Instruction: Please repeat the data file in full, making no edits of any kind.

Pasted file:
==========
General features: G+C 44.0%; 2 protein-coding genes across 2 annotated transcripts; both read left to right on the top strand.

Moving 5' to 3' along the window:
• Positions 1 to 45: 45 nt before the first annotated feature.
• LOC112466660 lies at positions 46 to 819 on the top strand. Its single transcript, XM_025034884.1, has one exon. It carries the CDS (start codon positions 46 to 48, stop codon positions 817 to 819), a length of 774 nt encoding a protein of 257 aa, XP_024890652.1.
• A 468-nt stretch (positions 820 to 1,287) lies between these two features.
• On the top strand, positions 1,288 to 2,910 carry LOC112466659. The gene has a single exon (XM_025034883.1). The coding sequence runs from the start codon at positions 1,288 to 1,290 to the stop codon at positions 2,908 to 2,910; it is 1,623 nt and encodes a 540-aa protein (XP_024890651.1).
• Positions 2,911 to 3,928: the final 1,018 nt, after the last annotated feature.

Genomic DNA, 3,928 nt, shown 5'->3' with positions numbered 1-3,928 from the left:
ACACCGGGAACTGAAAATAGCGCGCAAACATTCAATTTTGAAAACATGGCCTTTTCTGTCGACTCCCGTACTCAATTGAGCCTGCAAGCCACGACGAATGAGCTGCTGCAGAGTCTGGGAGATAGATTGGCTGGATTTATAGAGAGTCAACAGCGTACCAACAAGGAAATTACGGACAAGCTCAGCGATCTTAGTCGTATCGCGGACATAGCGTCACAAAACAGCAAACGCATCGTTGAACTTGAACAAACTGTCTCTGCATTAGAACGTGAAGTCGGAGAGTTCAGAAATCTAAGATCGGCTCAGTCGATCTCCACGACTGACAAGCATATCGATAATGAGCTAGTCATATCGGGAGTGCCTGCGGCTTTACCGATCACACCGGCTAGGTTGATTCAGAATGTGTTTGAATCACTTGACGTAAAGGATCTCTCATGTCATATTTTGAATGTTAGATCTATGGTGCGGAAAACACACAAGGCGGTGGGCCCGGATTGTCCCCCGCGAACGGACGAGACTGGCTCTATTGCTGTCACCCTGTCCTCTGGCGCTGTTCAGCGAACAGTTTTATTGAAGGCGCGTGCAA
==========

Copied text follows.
General features: G+C 44.0%; 2 protein-coding genes across 2 annotated transcripts; both read left to right on the top strand.

Moving 5' to 3' along the window:
• Positions 1 to 45: 45 nt before the first annotated feature.
• LOC112466660 lies at positions 46 to 819 on the top strand. Its single transcript, XM_025034884.1, has one exon. It carries the CDS (start codon positions 46 to 48, stop codon positions 817 to 819), a length of 774 nt encoding a protein of 257 aa, XP_024890652.1.
• A 468-nt stretch (positions 820 to 1,287) lies between these two features.
• On the top strand, positions 1,288 to 2,910 carry LOC112466659. The gene has a single exon (XM_025034883.1). The coding sequence runs from the start codon at positions 1,288 to 1,290 to the stop codon at positions 2,908 to 2,910; it is 1,623 nt and encodes a 540-aa protein (XP_024890651.1).
• Positions 2,911 to 3,928: the final 1,018 nt, after the last annotated feature.

Genomic DNA, 3,928 nt, shown 5'->3' with positions numbered 1-3,928 from the left:
ACACCGGGAACTGAAAATAGCGCGCAAACATTCAATTTTGAAAACATGGCCTTTTCTGTCGACTCCCGTACTCAATTGAGCCTGCAAGCCACGACGAATGAGCTGCTGCAGAGTCTGGGAGATAGATTGGCTGGATTTATAGAGAGTCAACAGCGTACCAACAAGGAAATTACGGACAAGCTCAGCGATCTTAGTCGTATCGCGGACATAGCGTCACAAAACAGCAAACGCATCGTTGAACTTGAACAAACTGTCTCTGCATTAGAACGTGAAGTCGGAGAGTTCAGAAATCTAAGATCGGCTCAGTCGATCTCCACGACTGACAAGCATATCGATAATGAGCTAGTCATATCGGGAGTGCCTGCGGCTTTACCGATCACACCGGCTAGGTTGATTCAGAATGTGTTTGAATCACTTGACGTAAAGGATCTCTCATGTCATATTTTGAATGTTAGATCTATGGTGCGGAAAACACACAAGGCGGTGGGCCCGGATTGTCCCCCGCGAACGGACGAGACTGGCTCTATTGCTGTCACCCTGTCCTCTGGCGCTGTTCAGCGAACAGTTTTATTGAAGGCGCGTGCAA